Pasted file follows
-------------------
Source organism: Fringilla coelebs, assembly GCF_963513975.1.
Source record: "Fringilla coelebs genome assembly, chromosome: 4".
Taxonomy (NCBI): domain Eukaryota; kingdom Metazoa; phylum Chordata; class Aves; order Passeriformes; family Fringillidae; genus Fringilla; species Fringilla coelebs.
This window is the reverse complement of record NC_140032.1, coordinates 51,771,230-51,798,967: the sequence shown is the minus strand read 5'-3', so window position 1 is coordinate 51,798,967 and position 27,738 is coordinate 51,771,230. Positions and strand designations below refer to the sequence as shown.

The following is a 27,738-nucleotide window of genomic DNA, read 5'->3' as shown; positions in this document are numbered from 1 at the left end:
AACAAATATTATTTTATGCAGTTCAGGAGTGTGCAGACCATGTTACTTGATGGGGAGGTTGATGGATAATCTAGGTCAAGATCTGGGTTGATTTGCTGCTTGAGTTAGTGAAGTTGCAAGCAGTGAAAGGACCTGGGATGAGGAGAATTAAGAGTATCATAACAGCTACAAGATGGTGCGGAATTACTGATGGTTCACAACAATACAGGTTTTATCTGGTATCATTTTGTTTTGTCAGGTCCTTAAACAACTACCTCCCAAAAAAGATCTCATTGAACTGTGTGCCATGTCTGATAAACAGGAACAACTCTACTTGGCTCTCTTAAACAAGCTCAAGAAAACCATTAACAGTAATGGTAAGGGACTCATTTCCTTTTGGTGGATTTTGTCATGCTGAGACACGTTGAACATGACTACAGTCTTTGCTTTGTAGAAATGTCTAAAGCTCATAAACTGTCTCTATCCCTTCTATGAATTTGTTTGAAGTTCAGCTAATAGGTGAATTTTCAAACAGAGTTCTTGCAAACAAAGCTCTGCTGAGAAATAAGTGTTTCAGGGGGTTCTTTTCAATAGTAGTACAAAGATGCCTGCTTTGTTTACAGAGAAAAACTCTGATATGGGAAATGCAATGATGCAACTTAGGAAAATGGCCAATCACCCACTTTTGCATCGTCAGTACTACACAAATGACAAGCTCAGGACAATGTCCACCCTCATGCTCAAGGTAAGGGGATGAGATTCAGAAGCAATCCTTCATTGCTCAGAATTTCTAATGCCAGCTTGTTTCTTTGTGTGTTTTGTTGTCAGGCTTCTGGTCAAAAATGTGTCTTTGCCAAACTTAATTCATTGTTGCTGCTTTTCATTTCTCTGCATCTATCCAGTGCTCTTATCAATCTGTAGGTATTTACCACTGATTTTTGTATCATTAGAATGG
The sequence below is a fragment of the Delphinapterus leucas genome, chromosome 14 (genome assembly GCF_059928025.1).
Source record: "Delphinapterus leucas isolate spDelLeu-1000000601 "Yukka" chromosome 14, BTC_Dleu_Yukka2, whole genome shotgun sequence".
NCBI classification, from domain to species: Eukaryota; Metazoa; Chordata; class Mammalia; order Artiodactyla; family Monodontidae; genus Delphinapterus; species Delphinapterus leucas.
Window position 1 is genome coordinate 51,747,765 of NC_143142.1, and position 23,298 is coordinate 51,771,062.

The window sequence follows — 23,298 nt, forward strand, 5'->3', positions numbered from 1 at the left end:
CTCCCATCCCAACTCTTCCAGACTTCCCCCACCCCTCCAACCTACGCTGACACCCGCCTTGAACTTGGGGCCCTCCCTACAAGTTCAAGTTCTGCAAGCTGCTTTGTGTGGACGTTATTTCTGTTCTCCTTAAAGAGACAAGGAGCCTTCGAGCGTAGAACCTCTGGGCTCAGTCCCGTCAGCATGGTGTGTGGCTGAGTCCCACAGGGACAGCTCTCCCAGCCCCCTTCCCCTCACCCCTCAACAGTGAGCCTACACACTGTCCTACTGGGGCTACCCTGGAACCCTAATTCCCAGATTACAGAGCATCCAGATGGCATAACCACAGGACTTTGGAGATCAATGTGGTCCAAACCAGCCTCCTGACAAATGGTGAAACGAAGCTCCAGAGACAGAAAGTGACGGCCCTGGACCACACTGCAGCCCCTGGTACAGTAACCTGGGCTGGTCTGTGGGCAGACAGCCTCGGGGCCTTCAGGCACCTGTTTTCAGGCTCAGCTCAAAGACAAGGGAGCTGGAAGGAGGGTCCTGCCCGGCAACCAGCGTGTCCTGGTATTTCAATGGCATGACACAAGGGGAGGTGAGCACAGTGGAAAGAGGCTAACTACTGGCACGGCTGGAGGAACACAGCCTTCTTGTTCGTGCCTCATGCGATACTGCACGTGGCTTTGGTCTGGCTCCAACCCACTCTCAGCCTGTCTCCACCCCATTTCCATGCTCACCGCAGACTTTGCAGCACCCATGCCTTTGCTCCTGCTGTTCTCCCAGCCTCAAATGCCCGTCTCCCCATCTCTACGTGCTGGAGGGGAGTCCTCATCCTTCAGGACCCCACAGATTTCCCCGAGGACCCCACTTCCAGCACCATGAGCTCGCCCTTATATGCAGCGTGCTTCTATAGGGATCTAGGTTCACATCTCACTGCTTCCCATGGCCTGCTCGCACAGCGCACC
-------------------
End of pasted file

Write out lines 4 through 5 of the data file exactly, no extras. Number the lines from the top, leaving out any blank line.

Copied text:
This window is the reverse complement of record NC_140032.1, coordinates 51,771,230-51,798,967: the sequence shown is the minus strand read 5'-3', so window position 1 is coordinate 51,798,967 and position 27,738 is coordinate 51,771,230. Positions and strand designations below refer to the sequence as shown.

The following is a 27,738-nucleotide window of genomic DNA, read 5'->3' as shown; positions in this document are numbered from 1 at the left end: